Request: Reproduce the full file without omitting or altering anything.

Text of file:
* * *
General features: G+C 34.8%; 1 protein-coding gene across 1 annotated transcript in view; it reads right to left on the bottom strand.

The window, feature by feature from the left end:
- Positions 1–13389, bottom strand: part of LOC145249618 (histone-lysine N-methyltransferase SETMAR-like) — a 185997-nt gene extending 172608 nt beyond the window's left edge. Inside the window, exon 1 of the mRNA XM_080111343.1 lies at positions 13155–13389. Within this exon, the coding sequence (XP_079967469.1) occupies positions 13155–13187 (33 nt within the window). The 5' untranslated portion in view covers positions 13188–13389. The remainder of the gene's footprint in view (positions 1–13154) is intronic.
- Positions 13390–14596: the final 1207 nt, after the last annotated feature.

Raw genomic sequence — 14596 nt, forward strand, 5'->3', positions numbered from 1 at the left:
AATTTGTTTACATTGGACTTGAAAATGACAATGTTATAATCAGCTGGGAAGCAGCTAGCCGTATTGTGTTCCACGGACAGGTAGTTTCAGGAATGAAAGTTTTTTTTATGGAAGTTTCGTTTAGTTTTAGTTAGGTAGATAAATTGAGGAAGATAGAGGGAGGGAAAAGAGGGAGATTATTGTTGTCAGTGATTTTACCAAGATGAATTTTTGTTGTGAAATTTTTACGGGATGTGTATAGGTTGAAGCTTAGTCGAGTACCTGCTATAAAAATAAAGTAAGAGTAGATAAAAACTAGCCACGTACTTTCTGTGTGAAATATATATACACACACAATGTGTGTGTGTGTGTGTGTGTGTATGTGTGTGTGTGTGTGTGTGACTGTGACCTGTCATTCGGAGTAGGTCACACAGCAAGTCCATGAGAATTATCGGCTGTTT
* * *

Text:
General features: G+C 34.8%; 1 protein-coding gene across 1 annotated transcript in view; it reads right to left on the bottom strand.

The window, feature by feature from the left end:
- Positions 1–13389, bottom strand: part of LOC145249618 (histone-lysine N-methyltransferase SETMAR-like) — a 185997-nt gene extending 172608 nt beyond the window's left edge. Inside the window, exon 1 of the mRNA XM_080111343.1 lies at positions 13155–13389. Within this exon, the coding sequence (XP_079967469.1) occupies positions 13155–13187 (33 nt within the window). The 5' untranslated portion in view covers positions 13188–13389. The remainder of the gene's footprint in view (positions 1–13154) is intronic.
- Positions 13390–14596: the final 1207 nt, after the last annotated feature.

Raw genomic sequence — 14596 nt, forward strand, 5'->3', positions numbered from 1 at the left:
AATTTGTTTACATTGGACTTGAAAATGACAATGTTATAATCAGCTGGGAAGCAGCTAGCCGTATTGTGTTCCACGGACAGGTAGTTTCAGGAATGAAAGTTTTTTTTATGGAAGTTTCGTTTAGTTTTAGTTAGGTAGATAAATTGAGGAAGATAGAGGGAGGGAAAAGAGGGAGATTATTGTTGTCAGTGATTTTACCAAGATGAATTTTTGTTGTGAAATTTTTACGGGATGTGTATAGGTTGAAGCTTAGTCGAGTACCTGCTATAAAAATAAAGTAAGAGTAGATAAAAACTAGCCACGTACTTTCTGTGTGAAATATATATACACACACAATGTGTGTGTGTGTGTGTGTGTGTATGTGTGTGTGTGTGTGTGTGACTGTGACCTGTCATTCGGAGTAGGTCACACAGCAAGTCCATGAGAATTATCGGCTGTTT